SILVER SCORPION COMICS
|Contact Person(s) and Details||Dr. Valerie Karr
Research Head, World Enabled
|Project||The Silver Scorpion and “Youth Ability” Summit|
|Implementing Partners||The Pineda Foundation for Youth/World Enabled|
|Date of Project||August, 2010|
|Primary Objective||Create strategies promoting the rights of youth with disabilities.|
|Target Population||American and Syrian youth disability advocates|
(Source: Global Arab Network, 2012
- A signatory of the CRPD, Syria has a disabled population ranging between 4-6 percent of the country’s overall population.
- Before hostilities began in 2011, problems strengthening the disability sector in Syria included, lack of data on persons with disabilities (prevalence, types of disabilities etc.); lack of technical capacity to support persons with disabilities (whether through NGOs or public institutions).
- Disparities are also reported between governorates (fewest services are available in the eastern part of the country where all development indicators are lower than the national average).
- Multiple forms of discrimination are prevalent. Discriminations faced by Syrian youth and women with disabilities involve lack of equal protection before the law.
The Youth Ability Summit brought together adolescents with disabilities from Syria and the United States to not only share their experiences, ideas, and culture, but to create strategies promoting the rights of youth with disabilities. One strategy that the youth found exciting was developing a comic book that would promote cross-cultural understanding and underline the principles of dignity, equality and opportunity through the adventures of a disabled super-hero. The comic they developed was entitled the “Silver Scorpion” named after their hero who extols the values of both the Syrian and American adolescents with disabilities. When asked, “If you could have any superpower, what would it be?” none of the youth participants (all of whom had disabilities) provided answers that one would normally expect – flying, reading minds, or being super strong. Instead, each of their ideas, in the case of both the Syrian and the American adolescents, was surprisingly original. Perhaps because of their disabilities, the young people think as individuals or outside dominant social conventions. One girl, for example, wanted to have the power to ease frustrations and make people happy. It was noteworthy that none of the young people wanted the hero's power to be something that cured their disability.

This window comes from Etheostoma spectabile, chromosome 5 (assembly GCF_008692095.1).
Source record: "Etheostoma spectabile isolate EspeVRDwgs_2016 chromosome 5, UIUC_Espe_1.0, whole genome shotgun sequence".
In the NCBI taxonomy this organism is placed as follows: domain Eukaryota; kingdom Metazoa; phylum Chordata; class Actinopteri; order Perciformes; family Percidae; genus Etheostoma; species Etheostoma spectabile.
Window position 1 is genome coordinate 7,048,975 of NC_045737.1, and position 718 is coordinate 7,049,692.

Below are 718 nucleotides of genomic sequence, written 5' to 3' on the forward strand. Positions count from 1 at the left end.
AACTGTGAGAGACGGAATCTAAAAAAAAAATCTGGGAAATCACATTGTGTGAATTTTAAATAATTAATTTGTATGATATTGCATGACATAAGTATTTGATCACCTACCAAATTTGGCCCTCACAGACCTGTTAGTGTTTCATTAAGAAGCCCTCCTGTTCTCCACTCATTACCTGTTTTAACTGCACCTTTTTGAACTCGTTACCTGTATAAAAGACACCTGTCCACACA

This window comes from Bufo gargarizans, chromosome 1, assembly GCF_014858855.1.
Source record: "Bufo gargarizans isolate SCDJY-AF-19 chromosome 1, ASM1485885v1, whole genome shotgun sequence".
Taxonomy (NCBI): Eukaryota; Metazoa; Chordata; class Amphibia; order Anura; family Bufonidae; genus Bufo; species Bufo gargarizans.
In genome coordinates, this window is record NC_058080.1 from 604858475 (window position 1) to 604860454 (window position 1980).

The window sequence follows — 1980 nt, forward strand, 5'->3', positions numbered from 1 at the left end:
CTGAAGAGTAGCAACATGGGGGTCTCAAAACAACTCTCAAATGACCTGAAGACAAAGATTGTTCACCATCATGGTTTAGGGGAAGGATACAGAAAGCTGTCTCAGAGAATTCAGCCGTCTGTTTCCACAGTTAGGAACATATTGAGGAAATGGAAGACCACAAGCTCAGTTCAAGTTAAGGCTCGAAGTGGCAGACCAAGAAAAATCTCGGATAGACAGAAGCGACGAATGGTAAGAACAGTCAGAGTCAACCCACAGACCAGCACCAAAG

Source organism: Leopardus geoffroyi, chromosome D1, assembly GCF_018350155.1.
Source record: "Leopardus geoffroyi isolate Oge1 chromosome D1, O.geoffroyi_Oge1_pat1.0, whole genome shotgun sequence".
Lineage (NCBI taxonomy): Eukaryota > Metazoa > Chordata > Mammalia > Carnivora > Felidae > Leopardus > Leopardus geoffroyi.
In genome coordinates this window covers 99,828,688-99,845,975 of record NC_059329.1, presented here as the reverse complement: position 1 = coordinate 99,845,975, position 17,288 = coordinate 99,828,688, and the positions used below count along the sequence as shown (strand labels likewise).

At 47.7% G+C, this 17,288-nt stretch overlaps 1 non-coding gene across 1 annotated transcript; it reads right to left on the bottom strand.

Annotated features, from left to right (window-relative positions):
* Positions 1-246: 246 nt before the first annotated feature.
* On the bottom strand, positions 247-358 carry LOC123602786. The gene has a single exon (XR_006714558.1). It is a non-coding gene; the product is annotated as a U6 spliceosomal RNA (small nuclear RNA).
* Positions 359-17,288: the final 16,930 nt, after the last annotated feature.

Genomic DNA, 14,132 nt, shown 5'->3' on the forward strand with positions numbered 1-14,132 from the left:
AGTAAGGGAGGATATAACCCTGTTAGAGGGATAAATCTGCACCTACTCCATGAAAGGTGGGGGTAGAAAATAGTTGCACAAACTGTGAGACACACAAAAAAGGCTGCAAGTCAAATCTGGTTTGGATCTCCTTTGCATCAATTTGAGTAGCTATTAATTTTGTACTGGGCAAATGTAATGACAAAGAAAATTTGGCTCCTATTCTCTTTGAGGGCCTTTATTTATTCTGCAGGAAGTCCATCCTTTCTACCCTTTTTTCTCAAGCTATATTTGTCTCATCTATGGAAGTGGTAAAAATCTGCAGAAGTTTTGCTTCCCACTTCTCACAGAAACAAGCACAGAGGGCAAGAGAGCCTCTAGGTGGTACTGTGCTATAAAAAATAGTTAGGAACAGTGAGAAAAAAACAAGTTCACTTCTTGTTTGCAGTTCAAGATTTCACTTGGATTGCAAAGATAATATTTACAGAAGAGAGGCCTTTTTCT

Both the process of developing the comic book and the disability superhero have had a powerful effect on adolescent agency. Each participant tested their own capacity for understanding diversity, cultural differences, and managed to summon genuine independent and collective creativity during the exercise portion. Participants also benefited from seeing their collective ideas have an impact on the world. The comic has been incredibly successful and has been distributed by the comic book company Liquid Comics in English and Arabic and has since been converted into an internet comic strip and published on MTV’s Voices Website as an animated web-series. The adolescent participants extended their individual and collective agency by giving birth to a collective alter-ego that fights bullying, injustice, neglect, and other forms of agency depriving factors on their behalf.
Participants strengthened their individual and collective notions of Self-determination, Reason orientation and deliberation, Action, and Impact thereby bringing about and contributing to bring about a deeper appreciation of the capabilities of adolescents with disabilities across cultures.
- Limited number of locations and limited number of rooms were equipped for 20+ visitors with disabilities.
- Four groups were invited to share their visions and storylines, not all stories or characters could be used for final comic
Jay Snyder founder of the Open Hands Initiative made this program possible through his generous support.
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